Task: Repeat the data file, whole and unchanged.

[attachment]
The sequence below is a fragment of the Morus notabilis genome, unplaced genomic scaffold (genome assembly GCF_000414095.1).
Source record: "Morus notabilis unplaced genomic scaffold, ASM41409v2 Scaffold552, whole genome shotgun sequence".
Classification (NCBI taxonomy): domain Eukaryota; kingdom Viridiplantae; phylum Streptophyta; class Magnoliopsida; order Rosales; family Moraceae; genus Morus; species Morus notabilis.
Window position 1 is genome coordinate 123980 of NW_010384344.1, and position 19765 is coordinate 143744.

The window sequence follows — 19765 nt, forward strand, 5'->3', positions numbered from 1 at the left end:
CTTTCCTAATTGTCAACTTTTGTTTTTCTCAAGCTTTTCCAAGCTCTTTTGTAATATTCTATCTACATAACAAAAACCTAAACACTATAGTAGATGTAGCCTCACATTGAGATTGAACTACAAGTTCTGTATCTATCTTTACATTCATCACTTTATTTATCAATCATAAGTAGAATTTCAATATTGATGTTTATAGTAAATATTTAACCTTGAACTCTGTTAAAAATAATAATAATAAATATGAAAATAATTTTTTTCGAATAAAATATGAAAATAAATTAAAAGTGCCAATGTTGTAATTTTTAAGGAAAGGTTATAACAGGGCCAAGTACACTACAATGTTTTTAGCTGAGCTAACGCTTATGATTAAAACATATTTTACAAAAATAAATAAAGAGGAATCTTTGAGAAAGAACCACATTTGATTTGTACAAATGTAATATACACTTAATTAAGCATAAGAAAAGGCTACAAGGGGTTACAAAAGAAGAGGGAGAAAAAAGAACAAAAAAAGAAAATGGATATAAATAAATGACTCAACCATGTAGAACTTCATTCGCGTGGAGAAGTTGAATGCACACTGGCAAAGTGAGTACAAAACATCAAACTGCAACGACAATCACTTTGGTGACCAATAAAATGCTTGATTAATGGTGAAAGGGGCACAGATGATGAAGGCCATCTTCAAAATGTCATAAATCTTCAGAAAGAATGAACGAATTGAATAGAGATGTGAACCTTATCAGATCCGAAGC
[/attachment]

The sequence below is a fragment of the Morus notabilis genome, unplaced genomic scaffold (genome assembly GCF_000414095.1).
Source record: "Morus notabilis unplaced genomic scaffold, ASM41409v2 Scaffold552, whole genome shotgun sequence".
Classification (NCBI taxonomy): domain Eukaryota; kingdom Viridiplantae; phylum Streptophyta; class Magnoliopsida; order Rosales; family Moraceae; genus Morus; species Morus notabilis.
Window position 1 is genome coordinate 123980 of NW_010384344.1, and position 19765 is coordinate 143744.

The window sequence follows — 19765 nt, forward strand, 5'->3', positions numbered from 1 at the left end:
CTTTCCTAATTGTCAACTTTTGTTTTTCTCAAGCTTTTCCAAGCTCTTTTGTAATATTCTATCTACATAACAAAAACCTAAACACTATAGTAGATGTAGCCTCACATTGAGATTGAACTACAAGTTCTGTATCTATCTTTACATTCATCACTTTATTTATCAATCATAAGTAGAATTTCAATATTGATGTTTATAGTAAATATTTAACCTTGAACTCTGTTAAAAATAATAATAATAAATATGAAAATAATTTTTTTCGAATAAAATATGAAAATAAATTAAAAGTGCCAATGTTGTAATTTTTAAGGAAAGGTTATAACAGGGCCAAGTACACTACAATGTTTTTAGCTGAGCTAACGCTTATGATTAAAACATATTTTACAAAAATAAATAAAGAGGAATCTTTGAGAAAGAACCACATTTGATTTGTACAAATGTAATATACACTTAATTAAGCATAAGAAAAGGCTACAAGGGGTTACAAAAGAAGAGGGAGAAAAAAGAACAAAAAAAGAAAATGGATATAAATAAATGACTCAACCATGTAGAACTTCATTCGCGTGGAGAAGTTGAATGCACACTGGCAAAGTGAGTACAAAACATCAAACTGCAACGACAATCACTTTGGTGACCAATAAAATGCTTGATTAATGGTGAAAGGGGCACAGATGATGAAGGCCATCTTCAAAATGTCATAAATCTTCAGAAAGAATGAACGAATTGAATAGAGATGTGAACCTTATCAGATCCGAAGC